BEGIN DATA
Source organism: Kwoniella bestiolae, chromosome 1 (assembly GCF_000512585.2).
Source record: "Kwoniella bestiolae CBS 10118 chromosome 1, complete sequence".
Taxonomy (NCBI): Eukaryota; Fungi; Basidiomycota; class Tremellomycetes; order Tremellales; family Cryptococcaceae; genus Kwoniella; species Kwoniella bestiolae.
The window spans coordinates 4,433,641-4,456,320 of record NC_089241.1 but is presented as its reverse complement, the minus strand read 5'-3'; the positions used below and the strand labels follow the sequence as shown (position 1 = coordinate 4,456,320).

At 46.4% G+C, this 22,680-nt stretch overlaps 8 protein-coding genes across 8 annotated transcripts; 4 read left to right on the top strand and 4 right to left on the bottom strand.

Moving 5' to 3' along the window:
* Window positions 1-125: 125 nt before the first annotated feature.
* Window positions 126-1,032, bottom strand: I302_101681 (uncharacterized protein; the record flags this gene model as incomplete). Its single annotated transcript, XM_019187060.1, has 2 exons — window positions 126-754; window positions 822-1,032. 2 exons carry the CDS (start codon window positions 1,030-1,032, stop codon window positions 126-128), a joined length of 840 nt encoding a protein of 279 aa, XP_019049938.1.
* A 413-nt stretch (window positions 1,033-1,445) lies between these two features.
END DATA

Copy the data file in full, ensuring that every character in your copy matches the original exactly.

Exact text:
Source organism: Kwoniella bestiolae, chromosome 1 (assembly GCF_000512585.2).
Source record: "Kwoniella bestiolae CBS 10118 chromosome 1, complete sequence".
Taxonomy (NCBI): Eukaryota; Fungi; Basidiomycota; class Tremellomycetes; order Tremellales; family Cryptococcaceae; genus Kwoniella; species Kwoniella bestiolae.
The window spans coordinates 4,433,641-4,456,320 of record NC_089241.1 but is presented as its reverse complement, the minus strand read 5'-3'; the positions used below and the strand labels follow the sequence as shown (position 1 = coordinate 4,456,320).

At 46.4% G+C, this 22,680-nt stretch overlaps 8 protein-coding genes across 8 annotated transcripts; 4 read left to right on the top strand and 4 right to left on the bottom strand.

Moving 5' to 3' along the window:
* Window positions 1-125: 125 nt before the first annotated feature.
* Window positions 126-1,032, bottom strand: I302_101681 (uncharacterized protein; the record flags this gene model as incomplete). Its single annotated transcript, XM_019187060.1, has 2 exons — window positions 126-754; window positions 822-1,032. 2 exons carry the CDS (start codon window positions 1,030-1,032, stop codon window positions 126-128), a joined length of 840 nt encoding a protein of 279 aa, XP_019049938.1.
* A 413-nt stretch (window positions 1,033-1,445) lies between these two features.